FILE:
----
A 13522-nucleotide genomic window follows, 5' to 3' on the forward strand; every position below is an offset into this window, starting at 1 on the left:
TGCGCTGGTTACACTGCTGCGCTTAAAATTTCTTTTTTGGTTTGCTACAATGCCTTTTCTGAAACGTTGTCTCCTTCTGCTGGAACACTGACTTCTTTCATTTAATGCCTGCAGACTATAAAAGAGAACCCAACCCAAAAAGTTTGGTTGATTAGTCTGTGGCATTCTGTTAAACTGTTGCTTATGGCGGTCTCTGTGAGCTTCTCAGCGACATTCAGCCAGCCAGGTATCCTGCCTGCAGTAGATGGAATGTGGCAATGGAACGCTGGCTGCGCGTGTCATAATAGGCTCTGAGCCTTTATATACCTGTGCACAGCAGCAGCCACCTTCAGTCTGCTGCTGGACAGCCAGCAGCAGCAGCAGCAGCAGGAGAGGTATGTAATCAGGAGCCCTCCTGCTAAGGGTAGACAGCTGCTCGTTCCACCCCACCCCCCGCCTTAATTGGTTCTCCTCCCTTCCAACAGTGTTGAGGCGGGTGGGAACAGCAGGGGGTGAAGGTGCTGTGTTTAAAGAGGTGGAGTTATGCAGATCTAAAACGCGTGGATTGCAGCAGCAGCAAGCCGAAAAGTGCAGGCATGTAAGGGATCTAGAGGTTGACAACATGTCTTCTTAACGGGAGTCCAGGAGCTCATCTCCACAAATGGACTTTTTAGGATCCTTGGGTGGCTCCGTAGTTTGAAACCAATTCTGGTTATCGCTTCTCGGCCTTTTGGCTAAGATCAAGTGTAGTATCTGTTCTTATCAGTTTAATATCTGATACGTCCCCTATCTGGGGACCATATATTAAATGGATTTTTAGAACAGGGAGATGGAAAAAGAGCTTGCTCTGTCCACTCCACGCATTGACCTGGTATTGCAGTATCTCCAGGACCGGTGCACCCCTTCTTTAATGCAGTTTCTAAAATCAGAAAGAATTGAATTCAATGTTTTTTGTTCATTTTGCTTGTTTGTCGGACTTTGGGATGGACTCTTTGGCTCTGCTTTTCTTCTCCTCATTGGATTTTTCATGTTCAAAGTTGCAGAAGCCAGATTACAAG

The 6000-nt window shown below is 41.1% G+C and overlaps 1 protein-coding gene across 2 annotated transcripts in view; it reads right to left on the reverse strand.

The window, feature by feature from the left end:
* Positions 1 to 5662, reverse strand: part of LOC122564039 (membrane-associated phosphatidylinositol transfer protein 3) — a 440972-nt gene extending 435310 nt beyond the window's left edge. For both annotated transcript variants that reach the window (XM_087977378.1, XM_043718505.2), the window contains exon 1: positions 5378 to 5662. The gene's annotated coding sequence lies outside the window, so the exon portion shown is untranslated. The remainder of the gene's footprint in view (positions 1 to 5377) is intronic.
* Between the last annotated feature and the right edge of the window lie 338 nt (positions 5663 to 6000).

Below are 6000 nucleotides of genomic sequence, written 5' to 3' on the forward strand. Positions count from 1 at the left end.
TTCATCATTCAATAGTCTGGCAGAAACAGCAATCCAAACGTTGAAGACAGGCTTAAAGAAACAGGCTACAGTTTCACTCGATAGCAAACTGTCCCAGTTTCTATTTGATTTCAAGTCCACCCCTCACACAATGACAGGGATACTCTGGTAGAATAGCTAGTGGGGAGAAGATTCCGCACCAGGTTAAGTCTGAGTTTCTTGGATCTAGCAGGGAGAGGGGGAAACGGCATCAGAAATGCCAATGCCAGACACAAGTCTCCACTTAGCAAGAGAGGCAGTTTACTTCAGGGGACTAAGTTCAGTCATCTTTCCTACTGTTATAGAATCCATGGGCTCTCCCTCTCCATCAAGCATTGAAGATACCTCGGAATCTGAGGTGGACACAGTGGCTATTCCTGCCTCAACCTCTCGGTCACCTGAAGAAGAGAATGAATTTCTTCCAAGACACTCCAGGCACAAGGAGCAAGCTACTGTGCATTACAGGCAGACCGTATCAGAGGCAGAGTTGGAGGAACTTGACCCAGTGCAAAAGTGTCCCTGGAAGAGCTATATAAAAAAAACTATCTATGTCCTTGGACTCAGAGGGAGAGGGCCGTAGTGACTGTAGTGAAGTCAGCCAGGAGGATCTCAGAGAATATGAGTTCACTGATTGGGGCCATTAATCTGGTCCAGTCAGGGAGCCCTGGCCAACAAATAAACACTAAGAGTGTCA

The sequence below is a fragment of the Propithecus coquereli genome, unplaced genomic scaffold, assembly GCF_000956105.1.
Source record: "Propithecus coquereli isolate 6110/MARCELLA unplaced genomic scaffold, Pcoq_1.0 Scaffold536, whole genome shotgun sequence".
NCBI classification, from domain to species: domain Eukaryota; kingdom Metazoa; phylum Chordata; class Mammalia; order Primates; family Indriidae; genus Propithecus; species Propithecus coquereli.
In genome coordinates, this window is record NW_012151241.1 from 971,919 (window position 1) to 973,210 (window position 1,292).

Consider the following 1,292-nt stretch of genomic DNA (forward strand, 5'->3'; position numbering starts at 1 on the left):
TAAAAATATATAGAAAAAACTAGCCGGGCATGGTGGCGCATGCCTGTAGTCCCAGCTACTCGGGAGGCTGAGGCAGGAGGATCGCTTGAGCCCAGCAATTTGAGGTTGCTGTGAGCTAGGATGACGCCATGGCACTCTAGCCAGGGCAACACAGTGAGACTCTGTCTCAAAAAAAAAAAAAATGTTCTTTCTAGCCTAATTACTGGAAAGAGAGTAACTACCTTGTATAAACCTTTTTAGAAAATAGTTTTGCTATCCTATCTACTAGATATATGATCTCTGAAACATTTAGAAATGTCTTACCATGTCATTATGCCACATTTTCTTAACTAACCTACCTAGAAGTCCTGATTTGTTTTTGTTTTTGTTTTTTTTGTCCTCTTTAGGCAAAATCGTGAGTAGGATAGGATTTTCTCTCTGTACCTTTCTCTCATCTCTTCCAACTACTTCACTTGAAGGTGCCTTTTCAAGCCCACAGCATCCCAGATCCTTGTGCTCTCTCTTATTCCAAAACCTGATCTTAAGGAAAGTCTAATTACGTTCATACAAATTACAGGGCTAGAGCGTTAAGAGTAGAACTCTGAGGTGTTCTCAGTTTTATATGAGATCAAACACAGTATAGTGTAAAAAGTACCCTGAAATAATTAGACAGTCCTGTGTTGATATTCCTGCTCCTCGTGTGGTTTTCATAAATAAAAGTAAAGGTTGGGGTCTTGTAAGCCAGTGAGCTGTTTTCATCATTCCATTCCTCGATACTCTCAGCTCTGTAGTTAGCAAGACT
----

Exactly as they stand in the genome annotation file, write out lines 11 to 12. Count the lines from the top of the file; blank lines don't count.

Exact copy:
NCBI classification, from domain to species: domain Eukaryota; kingdom Metazoa; phylum Chordata; class Mammalia; order Primates; family Indriidae; genus Propithecus; species Propithecus coquereli.
In genome coordinates, this window is record NW_012151241.1 from 971,919 (window position 1) to 973,210 (window position 1,292).